by Adam Yakish

Today I’m going to address an issue that’s coming up more often than not lately: site auditing. Almost invariably our clients, both prospective and current, have/had no current, accurate, or otherwise useful data about their sites. Furthermore, most of the time a prospect only has a superficial idea about what they want or need. The sales response from an agency that doesn’t have a clue will usually go something like this, “No problem, we’ll get you up and rolling today and you’ll begin to see a return on your investment immediately.” Seriously? No viable data + No plan = immediate results? I guess I missed that tweet. We still haven’t arrived at the crux of the problem though. Having neither data nor plan is not really a problem. Good tools can be placed onto the site to begin to sort through and organize various types of traffic. Plans can be carved out. Testing can begin.  However, all of these things require patience and time.

So what’s the average time it takes to collect good base data to begin making decisions, especially if no useful historic data exists? Three months. How long will it usually take to organically optimize a site and significantly increase continuous and qualified traffic? Five to seven months. And how long will it take to gather substantial data on product line pages, test different content on these pages, and optimize sales and leads? Three months. And this three months is most likely going to come after the first three months of collecting base data and watching behavior on the site. Otherwise money spent on a site renovation/redesign is speculative and potentially wasteful.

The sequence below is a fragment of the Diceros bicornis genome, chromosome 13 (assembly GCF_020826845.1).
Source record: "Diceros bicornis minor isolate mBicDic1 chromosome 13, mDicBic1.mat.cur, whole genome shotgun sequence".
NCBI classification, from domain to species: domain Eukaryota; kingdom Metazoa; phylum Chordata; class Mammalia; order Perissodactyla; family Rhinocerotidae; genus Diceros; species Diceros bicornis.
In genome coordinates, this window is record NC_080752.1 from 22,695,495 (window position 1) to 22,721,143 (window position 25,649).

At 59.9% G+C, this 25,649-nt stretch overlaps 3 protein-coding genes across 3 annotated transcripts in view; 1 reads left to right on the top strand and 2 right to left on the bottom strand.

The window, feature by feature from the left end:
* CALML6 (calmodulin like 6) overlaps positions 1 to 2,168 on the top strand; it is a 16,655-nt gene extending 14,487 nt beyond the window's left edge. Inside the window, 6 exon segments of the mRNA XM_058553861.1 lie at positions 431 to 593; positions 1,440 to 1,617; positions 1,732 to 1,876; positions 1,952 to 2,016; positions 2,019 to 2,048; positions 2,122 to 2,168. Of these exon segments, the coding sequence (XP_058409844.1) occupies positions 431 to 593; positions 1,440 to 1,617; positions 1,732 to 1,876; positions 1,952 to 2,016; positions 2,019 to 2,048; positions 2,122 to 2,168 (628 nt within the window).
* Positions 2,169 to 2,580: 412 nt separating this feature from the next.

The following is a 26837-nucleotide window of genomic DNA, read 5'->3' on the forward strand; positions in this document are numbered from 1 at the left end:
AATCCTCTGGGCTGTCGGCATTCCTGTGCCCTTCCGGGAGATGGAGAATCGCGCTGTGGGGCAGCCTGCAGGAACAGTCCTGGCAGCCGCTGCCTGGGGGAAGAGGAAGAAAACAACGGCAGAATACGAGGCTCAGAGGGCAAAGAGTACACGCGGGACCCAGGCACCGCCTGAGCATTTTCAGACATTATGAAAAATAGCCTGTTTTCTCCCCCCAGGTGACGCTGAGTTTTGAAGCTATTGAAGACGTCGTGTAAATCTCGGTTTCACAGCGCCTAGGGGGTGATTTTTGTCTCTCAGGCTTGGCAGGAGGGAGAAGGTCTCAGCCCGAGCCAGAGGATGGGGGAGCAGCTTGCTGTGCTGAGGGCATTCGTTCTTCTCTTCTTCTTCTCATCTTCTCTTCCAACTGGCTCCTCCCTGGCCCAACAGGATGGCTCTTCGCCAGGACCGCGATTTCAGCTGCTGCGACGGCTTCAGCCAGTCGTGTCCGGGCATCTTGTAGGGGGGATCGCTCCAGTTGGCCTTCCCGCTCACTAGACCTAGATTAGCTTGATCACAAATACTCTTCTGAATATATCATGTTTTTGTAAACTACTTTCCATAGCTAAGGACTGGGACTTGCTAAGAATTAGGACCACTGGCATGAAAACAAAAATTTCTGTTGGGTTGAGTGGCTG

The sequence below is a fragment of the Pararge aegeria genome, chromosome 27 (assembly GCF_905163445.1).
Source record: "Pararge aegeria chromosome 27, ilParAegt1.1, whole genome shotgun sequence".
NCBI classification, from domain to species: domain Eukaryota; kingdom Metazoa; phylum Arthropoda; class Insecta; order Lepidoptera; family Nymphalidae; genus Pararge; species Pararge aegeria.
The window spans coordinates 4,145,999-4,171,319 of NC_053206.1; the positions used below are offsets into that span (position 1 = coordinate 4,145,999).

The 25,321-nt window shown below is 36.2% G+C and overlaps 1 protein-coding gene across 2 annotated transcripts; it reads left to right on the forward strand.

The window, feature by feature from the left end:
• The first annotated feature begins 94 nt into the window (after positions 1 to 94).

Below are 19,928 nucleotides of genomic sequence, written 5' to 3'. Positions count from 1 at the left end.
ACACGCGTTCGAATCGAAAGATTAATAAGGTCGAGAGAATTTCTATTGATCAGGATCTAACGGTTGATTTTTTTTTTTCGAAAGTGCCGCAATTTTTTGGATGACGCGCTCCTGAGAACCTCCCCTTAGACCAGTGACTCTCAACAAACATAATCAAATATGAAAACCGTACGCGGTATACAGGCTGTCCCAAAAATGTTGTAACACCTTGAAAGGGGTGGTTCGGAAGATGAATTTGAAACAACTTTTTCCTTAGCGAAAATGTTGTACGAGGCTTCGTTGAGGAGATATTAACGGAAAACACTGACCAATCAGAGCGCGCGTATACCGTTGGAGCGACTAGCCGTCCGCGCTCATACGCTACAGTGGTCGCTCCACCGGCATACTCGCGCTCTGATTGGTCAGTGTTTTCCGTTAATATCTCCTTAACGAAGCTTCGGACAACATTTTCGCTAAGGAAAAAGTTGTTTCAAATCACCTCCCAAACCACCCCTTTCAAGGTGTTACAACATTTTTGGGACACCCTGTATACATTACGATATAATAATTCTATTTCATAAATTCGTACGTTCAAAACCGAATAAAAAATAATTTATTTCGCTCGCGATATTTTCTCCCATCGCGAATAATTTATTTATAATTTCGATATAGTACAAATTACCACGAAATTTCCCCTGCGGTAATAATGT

All that being said, what’s the average time you could expect a project started from the ground and executed correctly to really begin reaping optimized returns (optimized being the operative word)? A solid six months. If you think down the road, next year, next quarter, whatever, you are going to dive into a serious online undertaking, take the time to get some tracking up on your site now. Google analytics is free and it’s a good tool. Yes, you may have to pay somebody a one-time fee to set it up for you, but it shouldn’t be much. And even if it’s not a really comprehensive set-up (no filters, etc) a good analytics analyst is going to be able to sort through navigation summaries, advanced segments, etc, and have at least a decent picture of how people on your site are behaving. Then, when you bring the project to an agency, burning with excitement about finally making some real damn money online, maybe the response, “You’ll be seeing return on your investment shortly” will be a bit closer to the truth.